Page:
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Justin Sullivan/Getty Images

Steve Irwin would have turned 57 on Friday. The conservationist and television personality died in February 2006 after being pierced in the heart by a stingray barb while filming an underwater documentary. He was just 44.

While many took to Twitter to praise Irwin for saving the lives of countless animals in his sanctuary, or educating millions on animal rights, or his quiet philanthropy, People for the Ethical Treatment of Animals (PETA) decided to blast The Crocodile Hunter after his death. On his birthday.

To honor Steve Irwin, Google changed the logo on its search page with a Google Doodle that tells the story of his life and legacy. In response to the gesture, the oft-tone deaf PETA pulled no punches in revealing how they feel about Irwin’s life work.

Mind you, this is the same dude who founded Wildlife Warriors Worldwide, an organization that aims at protecting habitat and wildlife, creates breeding and rescue programs for endangered species, and leads scientific research to aid conservation. The same dude who founded the Lyn Irwin Memorial Fund in honor of his mother, where all donations go directly to the Iron Bark Station Wildlife Rehabilitation Center, which manages 3,450 acres of wildlife sanctuary.

A bit malicious that PETA took such a hard-line stance on Irwin, given that there was so much more to him than his television stunts. Twitter was pissed.

If you thought that the animal rights organization would dial back its comments after the backlash, you’re wrong. In a statement to USA TODAY, PETA said, “People should examine Steve Irwin’s record of wildlife molestation.”

[h/t USA Today]

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How To Make A Keto Margarita

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margarita

Getty Image / Joe Scarnici / Stringer

Today is National Margarita Day, which means it is time to imbibe in all the glory that is this sweet, sour, salty cocktail. But if you are on the keto diet, margaritas can be problematic to say the least. So we are going to alter your run-of-the-mill margarita and make this tantalizing tequila drink a little more keto-friendly.

The average premade margarita mix will have 27 grams and carbohydrates and 26 grams of sugar and that’s just for ONE regular size cocktail. That is going to trample any progress you’ve made on your ketogenic diet. Not to mention margarita mixes might be exposing your body to high fructose corn syrup or other artificial ingredients. Let’s get those very unhealthy numbers down shall we?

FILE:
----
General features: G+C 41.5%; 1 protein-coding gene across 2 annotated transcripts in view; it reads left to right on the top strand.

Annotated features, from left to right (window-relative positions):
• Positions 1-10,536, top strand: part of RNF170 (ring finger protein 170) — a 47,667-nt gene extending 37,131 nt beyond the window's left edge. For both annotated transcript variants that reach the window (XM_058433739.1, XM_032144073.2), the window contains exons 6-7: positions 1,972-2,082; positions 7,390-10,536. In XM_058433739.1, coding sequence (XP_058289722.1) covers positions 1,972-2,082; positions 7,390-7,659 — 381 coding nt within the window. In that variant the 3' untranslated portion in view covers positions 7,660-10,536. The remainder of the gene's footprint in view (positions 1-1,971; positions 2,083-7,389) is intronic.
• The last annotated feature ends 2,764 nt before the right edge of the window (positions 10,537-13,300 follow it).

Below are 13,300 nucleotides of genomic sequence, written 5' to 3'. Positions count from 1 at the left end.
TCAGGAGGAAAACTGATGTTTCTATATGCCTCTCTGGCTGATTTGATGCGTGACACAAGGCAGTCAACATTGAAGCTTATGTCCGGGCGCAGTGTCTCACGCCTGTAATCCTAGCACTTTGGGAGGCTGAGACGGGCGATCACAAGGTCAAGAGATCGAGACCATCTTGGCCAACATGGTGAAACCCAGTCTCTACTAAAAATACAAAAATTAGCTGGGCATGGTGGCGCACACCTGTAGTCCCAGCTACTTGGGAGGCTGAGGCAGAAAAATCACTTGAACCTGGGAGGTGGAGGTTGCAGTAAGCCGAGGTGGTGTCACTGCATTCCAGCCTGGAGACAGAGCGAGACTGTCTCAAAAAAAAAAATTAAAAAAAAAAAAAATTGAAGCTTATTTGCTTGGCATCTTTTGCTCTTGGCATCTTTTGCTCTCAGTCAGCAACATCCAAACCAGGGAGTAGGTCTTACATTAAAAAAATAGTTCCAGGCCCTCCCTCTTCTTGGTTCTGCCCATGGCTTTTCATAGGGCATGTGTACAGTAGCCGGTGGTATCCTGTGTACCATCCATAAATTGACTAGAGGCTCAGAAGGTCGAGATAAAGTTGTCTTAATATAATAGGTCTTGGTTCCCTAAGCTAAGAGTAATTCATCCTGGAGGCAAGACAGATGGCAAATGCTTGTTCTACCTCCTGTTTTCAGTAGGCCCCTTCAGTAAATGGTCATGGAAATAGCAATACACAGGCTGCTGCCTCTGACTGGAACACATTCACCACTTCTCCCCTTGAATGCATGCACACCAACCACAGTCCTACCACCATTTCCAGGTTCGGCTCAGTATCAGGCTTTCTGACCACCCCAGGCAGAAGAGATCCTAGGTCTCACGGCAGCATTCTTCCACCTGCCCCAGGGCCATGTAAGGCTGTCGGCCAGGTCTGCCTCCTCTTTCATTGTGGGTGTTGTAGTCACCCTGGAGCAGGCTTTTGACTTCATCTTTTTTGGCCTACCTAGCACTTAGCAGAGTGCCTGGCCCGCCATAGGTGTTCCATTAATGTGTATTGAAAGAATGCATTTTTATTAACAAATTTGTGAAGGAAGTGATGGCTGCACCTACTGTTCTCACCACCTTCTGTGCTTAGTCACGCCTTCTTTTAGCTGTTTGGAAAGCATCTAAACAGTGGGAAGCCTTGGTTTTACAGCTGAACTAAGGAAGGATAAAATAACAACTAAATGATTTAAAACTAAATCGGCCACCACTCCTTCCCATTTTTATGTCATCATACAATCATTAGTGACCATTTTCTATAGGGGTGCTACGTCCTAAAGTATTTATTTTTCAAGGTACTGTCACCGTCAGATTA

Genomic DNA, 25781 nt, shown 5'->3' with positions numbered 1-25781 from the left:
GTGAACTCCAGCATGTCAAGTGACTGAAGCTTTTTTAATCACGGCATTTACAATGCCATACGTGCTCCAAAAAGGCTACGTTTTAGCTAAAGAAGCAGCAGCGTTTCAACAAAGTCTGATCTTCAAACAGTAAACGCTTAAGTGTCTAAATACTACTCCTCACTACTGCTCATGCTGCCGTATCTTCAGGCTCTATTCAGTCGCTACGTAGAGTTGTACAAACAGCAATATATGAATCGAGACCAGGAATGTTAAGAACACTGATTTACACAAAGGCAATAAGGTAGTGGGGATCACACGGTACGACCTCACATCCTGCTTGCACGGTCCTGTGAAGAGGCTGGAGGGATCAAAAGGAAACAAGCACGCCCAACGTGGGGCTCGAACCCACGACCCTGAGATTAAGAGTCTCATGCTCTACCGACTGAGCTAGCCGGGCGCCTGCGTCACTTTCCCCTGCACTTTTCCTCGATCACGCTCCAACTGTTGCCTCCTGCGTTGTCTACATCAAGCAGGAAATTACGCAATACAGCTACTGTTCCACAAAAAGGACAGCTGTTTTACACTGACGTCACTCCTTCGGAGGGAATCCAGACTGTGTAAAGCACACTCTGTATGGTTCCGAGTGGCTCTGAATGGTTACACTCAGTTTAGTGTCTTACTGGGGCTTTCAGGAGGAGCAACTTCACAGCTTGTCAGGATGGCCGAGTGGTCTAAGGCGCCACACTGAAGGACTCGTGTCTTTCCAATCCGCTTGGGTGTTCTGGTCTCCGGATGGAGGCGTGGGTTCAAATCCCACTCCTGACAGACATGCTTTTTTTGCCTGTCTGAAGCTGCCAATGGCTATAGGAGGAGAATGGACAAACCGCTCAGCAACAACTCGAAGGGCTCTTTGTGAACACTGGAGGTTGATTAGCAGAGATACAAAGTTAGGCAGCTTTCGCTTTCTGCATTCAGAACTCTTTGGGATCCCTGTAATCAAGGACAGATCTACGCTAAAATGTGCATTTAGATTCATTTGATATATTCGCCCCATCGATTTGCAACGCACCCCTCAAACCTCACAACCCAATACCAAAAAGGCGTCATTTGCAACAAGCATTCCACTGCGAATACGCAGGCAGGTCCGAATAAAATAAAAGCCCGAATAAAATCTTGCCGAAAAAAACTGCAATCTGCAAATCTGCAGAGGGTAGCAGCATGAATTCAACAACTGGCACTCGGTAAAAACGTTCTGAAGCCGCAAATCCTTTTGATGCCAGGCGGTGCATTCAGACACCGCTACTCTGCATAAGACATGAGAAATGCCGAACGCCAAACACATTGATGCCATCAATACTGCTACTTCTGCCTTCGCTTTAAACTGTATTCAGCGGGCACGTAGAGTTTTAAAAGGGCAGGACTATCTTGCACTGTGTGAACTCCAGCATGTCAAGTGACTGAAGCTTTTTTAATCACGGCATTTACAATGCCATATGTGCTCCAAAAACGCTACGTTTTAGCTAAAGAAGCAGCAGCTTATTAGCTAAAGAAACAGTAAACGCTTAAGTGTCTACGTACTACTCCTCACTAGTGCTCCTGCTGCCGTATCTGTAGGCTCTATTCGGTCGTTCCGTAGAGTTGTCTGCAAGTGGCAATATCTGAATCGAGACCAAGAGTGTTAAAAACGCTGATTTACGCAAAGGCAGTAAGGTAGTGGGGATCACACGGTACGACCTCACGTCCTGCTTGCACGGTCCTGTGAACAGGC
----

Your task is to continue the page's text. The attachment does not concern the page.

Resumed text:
Now for margaritas, you don’t need to blow your budget and get a $100 tequila because you’re making a mixed drink. But don’t go too cheap either because then you’ll put yourself at risk for a nasty hangover. For my keto margarita, I used a Bandero Blanco Tequila, which is an absolute steal of a spirit that retails for around $35.

Bandero, which has some fantastic eye-catching packaging, is made from blue agave plants in the higher altitudes of eastern Los Altos Highlands of Jalisco, Mexico. The dryer and colder climate provides Bandero Tequila with a smooth and sweeter, almost pineapple-like flavor. This is perfect for keto margaritas because you’re going to want the spirit to supply its own sweetness because we’ll be cutting the sugar dramatically in this cocktail by not using the excessively saccharine margarita mix.

You’re supposed to stay away from fruit on the keto diet, but lime is one of the most keto-friendly fruits you’ll find out there. If you squeeze the juice from one lime you’ll get roughly 4 grams of carbs, 0.5 grams of sugar and a glycemic index of 24, one of the lowest fruits.

Normal margarita recipes would call for an orange-flavored liquor such as Triple Sec, Cointreau, or Grand Marnier. But those have too much sugar. You may want to use orange juice, but that too is going to have a lot of carbs and sugar. But don’t worry, because we have a couple of keto-friendly substitutes.

You could use an orange-flavored seltzer water that has zero calories and zero sugar such as Perrier’s L’Orange carbonated mineral water. Another substitute is to make your own orange-infused water by boiling water with an orange peel and then refrigerating it. Or you could just shave some orange zest into your drink and let the citrusy oils from the peel add that scrumptious orange flavor to your keto margarita.

Now you’re going to want a little sweetness to balance out the sourness of the lime juice. You could use agave nectar, but that has a great deal of sugar, even the light variation. You could use stevia, but for me that leaves an unwanted aftertaste. I added a little kiss of sweetness by adding a teaspoon (give or take on how sweet you want it) of yacon syrup. Yacon syrup is a natural sweetner derived from the yacon plant, which looks like a yam or sweet potato and is indigenous to the Andes Mountains. Yacon syrup has a glycemic index of only 1. Doesn’t get much better than that.

If you want to add salt to the rim that is your personal choice, but cutting down on sodium never hurt anybody. So there you have it, enjoy National Margarita Day, Cinco de Mayo, or any day with this keto margarita.

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12-Year-Old Builds Nuclear Reactor In His House Becomes The Youngest To Achieve Fusion

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What was it like when you were 12-years-old? What marvelous accomplishment did you achieve in your youth? Did you set a record with the most services purchased from prostitutes in Grand Theft Auto: San Andreas? Did you construct a bong out of a toilet paper roll? Well, your childhood achievements are a smidge lacking when compared to Jackson Oswalt, a kid who built a frigging nuclear fusion reactor in his house.